Custom fabrication allows architects to overcome what some consider the scourge of repetition in building components. But it also can be wasteful. For instance, variable molding, which is used to make one-off architectural surfaces and finishes, conventionally requires a mold that is discarded after a single use. Blair Satterfield and Marc Swackhamer, principals of HouMinn (pronounced “human”) Practice, located in Minneapolis and Vancouver, British Columbia, set out to streamline the technique, cut costs and waste, and still allow for “endless variation,” Satterfield says. Along the way, something remarkable happened: They eliminated the need for a mold.
Juror Bill Kreysler was enthralled. “It’s huge,” he said. “Forty percent of the cost of making a panel is just creating the shape. Taking that whole issue of cost out of the equation is a big breakthrough.”
HouMinn’s efforts culminated in the VarVac Wall, an ornamental, acoustically absorptive wall installed at the University of Minnesota School of Architecture, where Swackhamer is an associate professor and director of the M.Arch. program. The white plastic panels have an undulating, non-repeating topography of mounds and bubbles, some of which are sliced to expose the underlying green, acoustical fabric.
Each 0.08-inch-thick panel was molded with just heat and gravity. First, HouMinn stretched wires across a plywood frame. Then they took a flat polystyrene sheet, heated it until it was pliable, and laid it across the cables, where it slumped into the voids. The resulting bubbles could be exaggerated with a heat lamp, while the rudimentary cable mold could be modified ad infinitum. “The degree to which it drooped and the shape of the droops was completely open to the placement of wires,” Swackhamer says. To achieve the desired sound reflection or absorption across the panel surface, HouMinn placed the wires based on a Grasshopper script. Droops that exceeded 6 inches were lopped off with a hot wire cutter, creating a hole. “We’re creating a degree of sophistication in the product, but we’re doing it without an extraordinary amount of product, waste, or energy,” says Satterfield, an assistant professor at the University of British Columbia. “As we actively reduce the mold itself, the material becomes more of a voice in the conversation.”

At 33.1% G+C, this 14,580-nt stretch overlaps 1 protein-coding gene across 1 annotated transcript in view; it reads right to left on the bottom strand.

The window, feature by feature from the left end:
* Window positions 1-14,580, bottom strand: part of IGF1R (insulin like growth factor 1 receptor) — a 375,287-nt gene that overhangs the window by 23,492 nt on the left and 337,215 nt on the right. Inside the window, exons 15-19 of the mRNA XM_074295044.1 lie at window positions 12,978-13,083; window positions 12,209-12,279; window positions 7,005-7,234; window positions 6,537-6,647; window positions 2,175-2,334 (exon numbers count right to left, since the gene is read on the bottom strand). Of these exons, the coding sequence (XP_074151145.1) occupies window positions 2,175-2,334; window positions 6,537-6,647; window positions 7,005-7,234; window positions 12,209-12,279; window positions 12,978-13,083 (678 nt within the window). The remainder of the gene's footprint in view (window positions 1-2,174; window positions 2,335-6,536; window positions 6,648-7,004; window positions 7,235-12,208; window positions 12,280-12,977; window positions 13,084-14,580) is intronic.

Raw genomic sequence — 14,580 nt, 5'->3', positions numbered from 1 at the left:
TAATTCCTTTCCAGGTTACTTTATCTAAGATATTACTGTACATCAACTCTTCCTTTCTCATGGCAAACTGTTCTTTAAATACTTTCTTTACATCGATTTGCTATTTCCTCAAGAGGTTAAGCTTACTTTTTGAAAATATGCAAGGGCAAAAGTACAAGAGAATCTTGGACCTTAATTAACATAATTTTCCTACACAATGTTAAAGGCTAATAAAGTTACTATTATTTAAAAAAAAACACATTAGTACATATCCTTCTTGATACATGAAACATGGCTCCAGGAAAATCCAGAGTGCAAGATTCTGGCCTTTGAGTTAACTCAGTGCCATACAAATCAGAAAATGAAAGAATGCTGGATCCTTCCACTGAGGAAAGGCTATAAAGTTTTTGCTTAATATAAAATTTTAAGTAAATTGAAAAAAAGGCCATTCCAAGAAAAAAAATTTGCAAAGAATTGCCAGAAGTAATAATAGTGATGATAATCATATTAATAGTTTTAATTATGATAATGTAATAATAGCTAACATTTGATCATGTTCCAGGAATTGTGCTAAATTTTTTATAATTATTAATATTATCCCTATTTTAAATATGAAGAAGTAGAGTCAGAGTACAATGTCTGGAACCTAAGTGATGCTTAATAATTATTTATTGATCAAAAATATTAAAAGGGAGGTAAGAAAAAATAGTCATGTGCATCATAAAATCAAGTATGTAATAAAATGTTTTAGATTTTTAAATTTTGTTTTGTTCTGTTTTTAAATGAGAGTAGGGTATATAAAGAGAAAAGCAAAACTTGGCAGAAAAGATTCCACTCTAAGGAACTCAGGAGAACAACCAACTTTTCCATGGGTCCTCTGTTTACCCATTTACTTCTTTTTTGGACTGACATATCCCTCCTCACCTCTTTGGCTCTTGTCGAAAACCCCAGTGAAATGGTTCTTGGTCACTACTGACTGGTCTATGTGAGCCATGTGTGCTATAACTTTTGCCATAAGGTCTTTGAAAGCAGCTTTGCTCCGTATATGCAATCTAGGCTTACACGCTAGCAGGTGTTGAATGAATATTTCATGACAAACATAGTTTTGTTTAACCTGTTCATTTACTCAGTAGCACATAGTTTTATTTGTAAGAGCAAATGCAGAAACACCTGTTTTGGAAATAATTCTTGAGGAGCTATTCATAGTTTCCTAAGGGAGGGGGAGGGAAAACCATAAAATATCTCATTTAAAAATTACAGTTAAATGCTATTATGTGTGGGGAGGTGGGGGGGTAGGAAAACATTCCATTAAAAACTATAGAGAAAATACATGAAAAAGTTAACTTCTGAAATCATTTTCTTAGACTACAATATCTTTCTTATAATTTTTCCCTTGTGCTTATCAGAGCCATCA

Juror Mimi Love also praised an earlier iteration in the team’s research called Hexwall. Here, Satterfield and Swackhamer built an adaptable vacuum mold using hexagonal aluminum pistons that could be adjusted to produce plastic tiles of varying profiles. The tiles collectively formed a rolling wall surface that could fulfill needs such as reflecting light or accommodating door swing and legroom. “What I particularly like about this submission is the infinite variety of shapes that can be made by a tight grid of hexagons,” Love said.
“For us, as designers, to have a real hand in how production happens, to actually work on making our own tool set, is exciting,” Satterfield affirms. HouMinn moved on from Hexwall because the vacuum mold was expensive to produce and because the process didn’t allow them to “relinquish some control to the whim of the material,” Swackhamer says.
Juror Gerardo Salinas saw larger applications for the firm’s process. “There’s potential to use this technology to wrap a whole building,” he said. Kreysler added, “Forming a material builds into that material’s inherent strength. There’s nothing that says you can’t create catenary arches.” —Gideon Fink Shapiro